Co-dependency as a route to ministry burnout #2

In one of three illustrations on sacrificial love, the love which lies at the heart of God and which led to Christ’s death for sinners, Tim Keller shows what it means to be crucified by loving those who are in need.

Jesus didn’t have to die despite God’s love; he had to die because of God’s love.  And it had to be this way because all life-changing love is substitutionary sacrifice.

Think about it. If you love a person whose life is all put together and has no major needs, it costs you nothing.  It is delightful.  There are probably four or five people like that where you live.  You ought to find them and become their friend.  But if you ever try to love somebody who has needs, someone who is in trouble or who is persecuted or emotionally wounded, it is going to cost you.  You can’t love them without taking a hit yourself.  A transfer of some kind is required, so that somehow their troubles, their problems, transfer to you.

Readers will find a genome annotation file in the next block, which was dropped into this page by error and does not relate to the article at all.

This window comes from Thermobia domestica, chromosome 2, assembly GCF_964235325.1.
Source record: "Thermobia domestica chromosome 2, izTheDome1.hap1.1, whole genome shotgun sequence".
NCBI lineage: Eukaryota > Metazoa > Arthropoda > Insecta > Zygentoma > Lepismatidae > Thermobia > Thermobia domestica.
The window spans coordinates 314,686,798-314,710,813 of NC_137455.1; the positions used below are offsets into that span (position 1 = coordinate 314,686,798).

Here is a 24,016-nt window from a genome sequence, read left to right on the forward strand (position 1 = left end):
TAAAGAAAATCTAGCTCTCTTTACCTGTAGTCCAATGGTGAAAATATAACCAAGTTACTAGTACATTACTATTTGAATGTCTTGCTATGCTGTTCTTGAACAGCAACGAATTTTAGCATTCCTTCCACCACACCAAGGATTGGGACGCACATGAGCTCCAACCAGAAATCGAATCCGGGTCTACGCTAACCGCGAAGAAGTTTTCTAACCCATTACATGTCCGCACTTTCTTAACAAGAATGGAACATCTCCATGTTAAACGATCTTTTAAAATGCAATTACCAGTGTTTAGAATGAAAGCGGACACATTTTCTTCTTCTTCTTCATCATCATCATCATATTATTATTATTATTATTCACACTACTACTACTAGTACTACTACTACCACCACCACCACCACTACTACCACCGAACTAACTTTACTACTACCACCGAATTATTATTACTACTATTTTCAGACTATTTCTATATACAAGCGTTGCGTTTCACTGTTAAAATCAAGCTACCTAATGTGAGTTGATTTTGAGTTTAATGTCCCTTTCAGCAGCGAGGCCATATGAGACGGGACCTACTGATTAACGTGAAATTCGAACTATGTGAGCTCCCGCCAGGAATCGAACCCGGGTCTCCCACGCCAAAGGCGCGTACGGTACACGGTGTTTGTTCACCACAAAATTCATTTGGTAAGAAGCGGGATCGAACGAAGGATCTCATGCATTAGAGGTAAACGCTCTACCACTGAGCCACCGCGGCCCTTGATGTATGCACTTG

There are a lot of wounded people out there.  They are emotionally sinking, they’re hurting, and they desperately need to be loved.

If the pastor spends too much time loving broken people then the frequent, deep and painful hits he receives will lead to emotional ministry burnout.  The only remedy is more time with God and less time with those who wound.  But once replenished by the love of God in Christ it is time to get back up and love the wounded.

Similar posts:

Who to spend time with: VIP, VDP, VTP or VNP?
Crucifixion, mortification and prayer: the cycle to ministry burnout

About neilrobbie

I am a 6'6" formerly ginger Scot, in a cross cultural marriage to my lovely Londoner wife. We've lived in SE Asia and since 2005, I have served as an Anglican minister in Wolverhampton and West Bromwich.
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1 Response to Co-dependency as a route to ministry burnout #2

  1. This smashes head on into the popular notion of love.

    “I love you” these days should be translated, “You make me feel good”.

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